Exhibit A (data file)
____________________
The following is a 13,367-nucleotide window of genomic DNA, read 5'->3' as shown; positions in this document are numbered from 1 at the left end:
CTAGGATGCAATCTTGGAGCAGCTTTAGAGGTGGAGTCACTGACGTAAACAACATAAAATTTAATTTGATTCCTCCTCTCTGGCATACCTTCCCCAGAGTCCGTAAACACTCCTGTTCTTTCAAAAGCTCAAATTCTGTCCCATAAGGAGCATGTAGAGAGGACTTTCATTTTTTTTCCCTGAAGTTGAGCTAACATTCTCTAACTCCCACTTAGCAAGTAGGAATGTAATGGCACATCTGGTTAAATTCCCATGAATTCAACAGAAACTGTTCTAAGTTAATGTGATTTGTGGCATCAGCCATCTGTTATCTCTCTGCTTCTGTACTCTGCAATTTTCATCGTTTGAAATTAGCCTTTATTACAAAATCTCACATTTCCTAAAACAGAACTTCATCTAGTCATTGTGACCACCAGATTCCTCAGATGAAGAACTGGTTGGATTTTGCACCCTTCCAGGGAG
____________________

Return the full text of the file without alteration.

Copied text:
The following is a 13,367-nucleotide window of genomic DNA, read 5'->3' as shown; positions in this document are numbered from 1 at the left end:
CTAGGATGCAATCTTGGAGCAGCTTTAGAGGTGGAGTCACTGACGTAAACAACATAAAATTTAATTTGATTCCTCCTCTCTGGCATACCTTCCCCAGAGTCCGTAAACACTCCTGTTCTTTCAAAAGCTCAAATTCTGTCCCATAAGGAGCATGTAGAGAGGACTTTCATTTTTTTTCCCTGAAGTTGAGCTAACATTCTCTAACTCCCACTTAGCAAGTAGGAATGTAATGGCACATCTGGTTAAATTCCCATGAATTCAACAGAAACTGTTCTAAGTTAATGTGATTTGTGGCATCAGCCATCTGTTATCTCTCTGCTTCTGTACTCTGCAATTTTCATCGTTTGAAATTAGCCTTTATTACAAAATCTCACATTTCCTAAAACAGAACTTCATCTAGTCATTGTGACCACCAGATTCCTCAGATGAAGAACTGGTTGGATTTTGCACCCTTCCAGGGAG